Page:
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Charity helping Cambodian youth through helpline

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Every month, Child Helpline Cambodia (CHC) receives between 10,000 and 12,000 calls from more than 3,000 young people who have suffered from various types of abuse, its most recent annual report revealed. Photo CHC

Charity helping Cambodian youth through helpline

In a country where emotional and physical abuse is still prevalent, an organisation is transforming the way in which Cambodia’s most vulnerable young people can access help through free phone counselling, information, referrals and follow-up services.

Every month, Child Helpline Cambodia (CHC) receives between 10,000 and 12,000 calls from more than 3,000 young people who have suffered from various types of abuse, its most recent annual report revealed.

Speaking to The Post on Monday, CHC executive director Sean Sokphay said their system has enabled children and youth up to 25 years old to reach out when they need it in real time.

He added that it allows them to speak directly with professional phone counsellors in a safe and confidential environment.

Sokphay continued that the majority of problems these youths face are related to sexual abuse, domestic violence, mental illness and discrimination.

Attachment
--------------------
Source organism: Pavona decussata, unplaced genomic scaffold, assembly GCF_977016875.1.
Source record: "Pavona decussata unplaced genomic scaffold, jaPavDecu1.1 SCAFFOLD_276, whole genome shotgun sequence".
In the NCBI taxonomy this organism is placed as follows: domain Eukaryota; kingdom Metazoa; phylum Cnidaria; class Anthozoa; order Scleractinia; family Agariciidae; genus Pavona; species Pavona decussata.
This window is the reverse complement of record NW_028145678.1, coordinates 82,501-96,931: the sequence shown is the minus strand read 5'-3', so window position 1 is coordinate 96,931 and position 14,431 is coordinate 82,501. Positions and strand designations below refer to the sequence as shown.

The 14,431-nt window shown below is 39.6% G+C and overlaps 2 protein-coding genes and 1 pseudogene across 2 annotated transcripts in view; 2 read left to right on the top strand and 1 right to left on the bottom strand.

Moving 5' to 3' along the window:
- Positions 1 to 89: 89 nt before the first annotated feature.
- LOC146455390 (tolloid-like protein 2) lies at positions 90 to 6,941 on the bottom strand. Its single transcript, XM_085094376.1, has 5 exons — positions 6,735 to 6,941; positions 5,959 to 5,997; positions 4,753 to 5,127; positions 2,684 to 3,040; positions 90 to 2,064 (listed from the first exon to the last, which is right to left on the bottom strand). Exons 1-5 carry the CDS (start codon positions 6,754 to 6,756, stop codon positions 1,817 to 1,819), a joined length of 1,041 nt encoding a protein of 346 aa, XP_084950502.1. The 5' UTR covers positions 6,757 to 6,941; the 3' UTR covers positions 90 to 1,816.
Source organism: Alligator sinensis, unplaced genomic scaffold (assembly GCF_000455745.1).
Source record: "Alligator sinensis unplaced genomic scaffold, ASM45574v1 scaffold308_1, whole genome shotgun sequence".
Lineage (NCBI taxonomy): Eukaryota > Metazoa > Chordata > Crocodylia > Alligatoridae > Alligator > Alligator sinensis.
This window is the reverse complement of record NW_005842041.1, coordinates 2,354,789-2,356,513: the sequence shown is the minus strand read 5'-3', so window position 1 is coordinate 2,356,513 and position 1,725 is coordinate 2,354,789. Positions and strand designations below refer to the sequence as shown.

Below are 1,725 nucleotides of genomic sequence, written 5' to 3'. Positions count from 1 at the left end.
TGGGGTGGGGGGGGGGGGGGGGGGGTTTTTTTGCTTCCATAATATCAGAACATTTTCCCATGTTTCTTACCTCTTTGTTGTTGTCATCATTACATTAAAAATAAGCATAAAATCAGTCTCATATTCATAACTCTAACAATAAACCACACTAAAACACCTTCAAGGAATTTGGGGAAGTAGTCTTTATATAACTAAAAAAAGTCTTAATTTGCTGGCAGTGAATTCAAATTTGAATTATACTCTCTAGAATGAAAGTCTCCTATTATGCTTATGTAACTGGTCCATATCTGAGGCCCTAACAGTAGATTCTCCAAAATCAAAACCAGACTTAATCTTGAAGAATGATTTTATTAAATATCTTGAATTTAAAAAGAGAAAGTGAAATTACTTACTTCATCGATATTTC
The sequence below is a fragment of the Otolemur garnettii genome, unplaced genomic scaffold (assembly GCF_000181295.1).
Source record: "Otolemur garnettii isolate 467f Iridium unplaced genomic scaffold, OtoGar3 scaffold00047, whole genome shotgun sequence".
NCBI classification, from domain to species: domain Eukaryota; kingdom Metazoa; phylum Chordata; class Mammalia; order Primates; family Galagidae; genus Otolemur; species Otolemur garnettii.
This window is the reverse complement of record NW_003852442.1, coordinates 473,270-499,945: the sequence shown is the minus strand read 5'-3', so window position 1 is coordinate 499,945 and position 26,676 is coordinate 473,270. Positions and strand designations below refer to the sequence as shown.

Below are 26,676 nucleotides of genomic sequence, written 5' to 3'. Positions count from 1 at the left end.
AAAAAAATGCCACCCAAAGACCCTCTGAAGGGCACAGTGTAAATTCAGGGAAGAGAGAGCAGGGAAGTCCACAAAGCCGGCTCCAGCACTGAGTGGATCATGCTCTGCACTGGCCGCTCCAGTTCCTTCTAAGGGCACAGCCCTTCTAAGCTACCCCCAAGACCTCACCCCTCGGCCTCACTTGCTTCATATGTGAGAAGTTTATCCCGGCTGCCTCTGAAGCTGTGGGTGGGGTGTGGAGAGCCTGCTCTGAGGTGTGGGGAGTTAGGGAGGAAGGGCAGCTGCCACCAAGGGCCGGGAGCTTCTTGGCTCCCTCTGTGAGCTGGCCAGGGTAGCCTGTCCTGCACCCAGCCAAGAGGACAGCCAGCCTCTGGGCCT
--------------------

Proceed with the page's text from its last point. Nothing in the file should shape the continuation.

Up to 300 cases involve domestic violence and over 1,000 relate to mental health problems, he noted.

“The children and youth generally need someone to listen to them without judgment or a guilt-trip. For this reason, the helpline is very helpful for them, because when they speak to their parents, relatives or friends, they might be scolded or judged which makes everything more difficult,” he said.

According to Sokphay, there are 17 specialists ready to provide assistance through the hotline. However, he said budgetary strains currently faced by CHC are hampering their mission.

According to Vichet, one of the councillors in the helpline who gave only his first name, many of Cambodia’s children and youth are too shy to speak out against abuse. He encouraged them to be courageous in telling the truth through the helpline.

“We assure one hundred per cent confidentiality [through the helpline]. And when they share their stories with all their heart, we strive to use the techniques that we received during our training in order to solve their problems.”

‘They were really helpful’

Vichet, however, pointed out that the number of callers outstrips the number of available councillors, contributing to occasional delays in providing assistance to the needy in a timely manner.

Twenty-one-year-old Neath, who faced online threats in 2015, said her problems had been solved and her mental health had recovered after receiving help from CHC.

She hoped more young people would access CHC’s services, saying: “I experienced their services firsthand – I think they were really helpful. I hope more youth will have the courage to speak up about their problems.”

Nhep Sopheap, the secretary-general of the National Cambodian Council for Children – under the Ministry of Social Affairs, Veterans and Youth Rehabilitation – said the ministry had always supported the helpline, lauding its “good work in helping Cambodia’s most vulnerable children and youth”.

“Our work is not yet complete, but we are committed to keep providing support to them [CHC].”

Those in need can contact the CHC helpline, both with voice calls and text messages, via the number 1280.

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